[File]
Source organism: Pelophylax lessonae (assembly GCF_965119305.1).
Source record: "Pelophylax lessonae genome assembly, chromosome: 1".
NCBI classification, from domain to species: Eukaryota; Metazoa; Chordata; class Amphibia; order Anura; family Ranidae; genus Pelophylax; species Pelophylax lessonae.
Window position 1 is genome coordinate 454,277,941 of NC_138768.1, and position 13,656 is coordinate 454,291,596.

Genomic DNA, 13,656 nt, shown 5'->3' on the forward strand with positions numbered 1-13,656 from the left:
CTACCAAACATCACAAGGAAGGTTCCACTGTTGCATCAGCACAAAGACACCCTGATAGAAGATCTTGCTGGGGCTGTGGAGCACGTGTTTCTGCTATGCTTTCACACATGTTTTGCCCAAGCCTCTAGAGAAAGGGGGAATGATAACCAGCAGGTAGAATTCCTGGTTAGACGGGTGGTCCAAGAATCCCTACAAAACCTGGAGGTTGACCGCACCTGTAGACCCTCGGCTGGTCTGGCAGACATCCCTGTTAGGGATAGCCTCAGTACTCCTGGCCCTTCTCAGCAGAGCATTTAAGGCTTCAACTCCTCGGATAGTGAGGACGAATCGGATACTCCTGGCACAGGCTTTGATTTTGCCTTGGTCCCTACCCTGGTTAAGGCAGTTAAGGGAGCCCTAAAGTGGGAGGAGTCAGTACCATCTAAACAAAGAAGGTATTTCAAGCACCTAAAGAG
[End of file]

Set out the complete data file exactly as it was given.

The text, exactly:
Source organism: Pelophylax lessonae (assembly GCF_965119305.1).
Source record: "Pelophylax lessonae genome assembly, chromosome: 1".
NCBI classification, from domain to species: Eukaryota; Metazoa; Chordata; class Amphibia; order Anura; family Ranidae; genus Pelophylax; species Pelophylax lessonae.
Window position 1 is genome coordinate 454,277,941 of NC_138768.1, and position 13,656 is coordinate 454,291,596.

Genomic DNA, 13,656 nt, shown 5'->3' on the forward strand with positions numbered 1-13,656 from the left:
CTACCAAACATCACAAGGAAGGTTCCACTGTTGCATCAGCACAAAGACACCCTGATAGAAGATCTTGCTGGGGCTGTGGAGCACGTGTTTCTGCTATGCTTTCACACATGTTTTGCCCAAGCCTCTAGAGAAAGGGGGAATGATAACCAGCAGGTAGAATTCCTGGTTAGACGGGTGGTCCAAGAATCCCTACAAAACCTGGAGGTTGACCGCACCTGTAGACCCTCGGCTGGTCTGGCAGACATCCCTGTTAGGGATAGCCTCAGTACTCCTGGCCCTTCTCAGCAGAGCATTTAAGGCTTCAACTCCTCGGATAGTGAGGACGAATCGGATACTCCTGGCACAGGCTTTGATTTTGCCTTGGTCCCTACCCTGGTTAAGGCAGTTAAGGGAGCCCTAAAGTGGGAGGAGTCAGTACCATCTAAACAAAGAAGGTATTTCAAGCACCTAAAGAG